The Indian capital market seems set for some turbulent times. Every time the Bull run shows signs of a revival, there is negative news that causes prices to dive again; clearly even the expectation that good corporate results for the recent quarter will lift indices will be tempered by recent political developments.
On Friday, rumours about the Prime Minister’s resignation sent prices tumbling. Although the Congress Party issued quick denials, there seems to have been some fire beneath that smoke. The party leadership will do well not to push the mild-mannered Prime Minister too far; a person who is scrupulously honest has little incentive to hang on to a chair when political expediency dictates decisions and he takes all the blame.
If foreign investors and portfolio funds have learnt to show enormous patience in dealing with the slow pace of India’s economic reforms, marked by frequent rollback of key decisions, it owes a lot to the faith they have in the leadership of an economist and a reformer. The world recognises that it is difficult to push reforms with a coalition government in a democratic nation with an obdurate bureaucracy (ask Jim Rogers) and a high level of corruption.
The hypocrisy of political posturing and manoeuvring is also evident to the public. From Left Party leaders who object to foreign investment but holiday in Tuscany or a doctor-Minister who thinks nothing of humiliating an eminent cardiac surgeon and destroying the morale and autonomy of one of India’s best-run institutions or even the machinations of another ally, which goes back on its commitment to minor disinvestment plans after emerging victorious in Tamil Nadu—the media reports it all.
Similarly, it is difficult to miss the fact that there is no more talk about opening up the retail sector to foreign direct investment, while Reliance Industries pushes ahead with its giant rollout plans ahead of any threat or competition from Wal-Mart. In fact, Reliance is also set to become the biggest land owner in the country, buying up tens of thousand acres of land at throwaway prices under a SEZ policy that has clearly gone out of control. It is almost like the power policy of the 1990s, also under a Congress government, which ended in an incredible mess that has escalated power shortages and crippled infrastructure development.
The SEZ (Special Economic Zones) policy, which provides little clarity on the impact of generous tax holidays and myriad concessions on the economy, may also come to a grinding halt, but nobody is complaining because every corporate group is rushing off to grab chunks of valuable real estate to set up SEZs, exactly like they chased power projects in the past.
Astonishingly, there are plenty of large investors who believe that India will muddle through this mess and juggle all the contradictions to keep pushing the reform process.
However, the speed with which the disinvestment decision in Nalco and Neyveli Lignite was rolled back is a cause for concern. As far as capital markets are concerned, they have to balance the impact of this roll-back with the expectation of another round of spectacular corporate results for the recent quarter.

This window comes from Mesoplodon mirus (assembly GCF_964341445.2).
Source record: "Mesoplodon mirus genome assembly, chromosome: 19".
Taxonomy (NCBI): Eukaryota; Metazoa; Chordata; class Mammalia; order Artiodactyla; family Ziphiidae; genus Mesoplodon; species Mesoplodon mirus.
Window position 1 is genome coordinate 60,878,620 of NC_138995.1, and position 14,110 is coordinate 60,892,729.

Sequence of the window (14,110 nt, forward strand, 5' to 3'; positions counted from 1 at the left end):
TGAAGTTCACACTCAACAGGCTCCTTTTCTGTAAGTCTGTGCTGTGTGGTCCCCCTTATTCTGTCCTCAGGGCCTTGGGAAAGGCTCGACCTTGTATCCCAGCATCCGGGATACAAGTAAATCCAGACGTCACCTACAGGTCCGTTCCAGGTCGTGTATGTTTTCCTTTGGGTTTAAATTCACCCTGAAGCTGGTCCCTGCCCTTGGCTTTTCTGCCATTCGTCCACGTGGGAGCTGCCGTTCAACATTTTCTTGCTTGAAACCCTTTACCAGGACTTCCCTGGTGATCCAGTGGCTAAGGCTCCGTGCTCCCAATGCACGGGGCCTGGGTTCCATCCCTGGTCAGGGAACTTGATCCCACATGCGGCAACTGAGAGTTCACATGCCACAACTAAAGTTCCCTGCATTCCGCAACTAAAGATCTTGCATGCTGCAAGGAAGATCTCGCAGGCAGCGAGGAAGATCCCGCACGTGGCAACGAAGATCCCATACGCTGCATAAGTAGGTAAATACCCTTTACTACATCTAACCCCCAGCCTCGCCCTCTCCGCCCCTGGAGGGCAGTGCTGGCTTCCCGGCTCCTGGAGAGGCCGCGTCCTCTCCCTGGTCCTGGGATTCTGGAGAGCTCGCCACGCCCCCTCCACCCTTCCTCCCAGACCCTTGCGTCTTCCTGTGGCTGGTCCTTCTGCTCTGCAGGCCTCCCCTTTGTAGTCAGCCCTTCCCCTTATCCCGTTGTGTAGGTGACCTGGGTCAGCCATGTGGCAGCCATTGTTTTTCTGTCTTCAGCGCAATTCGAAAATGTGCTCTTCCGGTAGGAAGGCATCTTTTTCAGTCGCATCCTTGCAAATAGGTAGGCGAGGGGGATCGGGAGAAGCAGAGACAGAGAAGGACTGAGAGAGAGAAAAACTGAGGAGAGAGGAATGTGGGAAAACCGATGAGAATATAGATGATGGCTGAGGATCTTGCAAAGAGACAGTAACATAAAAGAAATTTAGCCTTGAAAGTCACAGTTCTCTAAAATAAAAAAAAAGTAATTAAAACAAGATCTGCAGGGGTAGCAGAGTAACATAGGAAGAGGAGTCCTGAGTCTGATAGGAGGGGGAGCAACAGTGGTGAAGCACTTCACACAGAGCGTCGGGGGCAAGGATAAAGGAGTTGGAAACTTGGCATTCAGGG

If this suggests a season of volatile market fluctuations, then the situation is unlikely to be helped by the Securities and Exchange Board of India’s (Sebi) decision to permit short-selling by institutional investors, including Foreign investors (FIIs). Sebi’s secondary market advisory committee has apparently recommended that institutions be allowed to short-sell with the caveat that a proper lending and borrowing mechanism should be put in place.
This recommendation was probably made in the midst of the monster Bull run that took the benchmark Sensex soaring past 12,000. At that time, room for a contrary view may have cooled the fervour and reduced the savageness of the subsequent correction that chopped a couple of thousand points from the Sensex. Is it still a good idea when the market is volatile and prices continue to drift downwards?
The Reserve Bank of India (RBI) has long expressed concern over short-selling on the grounds that application of Know Your Customer (KYC) norms is difficult in connection with FIIs. This is a fact. Large chunks of FII investment is really Indian money stashed abroad coming back through hedge funds. Many of these hedge funds are managed from Singapore and London by discredited stock brokers and fund managers.
Although Sebi rules demand disclosure of beneficial ownership by FIIs, anecdotal reports suggest that the regulator has no clue about the billions of dollars of tax-evaded Indian money that is invested in the Indian market as tax-free FII investment. Many of these investors are interested in maximising profits and it remains to be seen if they will exploit the short-selling rules to manipulate markets.
Also, the role of hedge funds is a worry around the world. Charlie Munger, partner of the legendary Warren Buffet is another critic of hedge fund managers. Last week, he called hedge funds a ‘‘ghastly culture’’, accused hedge fund managers ‘‘of doing anything and everything to keep fees high and profits flowing’’ and warned that ‘‘there will be a terrible scandal in due course’’.
Do we want to give them more freedom to speculate in the Indian market? It is also pertinent to note that US Supreme Court last week shot down an attempt by the Securities Exchange Commission to regulate hedge funds. This makes a mockery of Sebi’s rule that FII sub-accounts must be entities that are regulated in their home jurisdiction.
Having obtained board clearance to allow short-selling by institutions, Sebi will do well not to hurry up with its implementation when the market is so turbulent. What was necessary and would have worked well in the roaring Bull phase may prove to be an embarrassment in a volatile market, especially since Sebi has still to get a handle on beneficial ownership of a big chunk of market participants.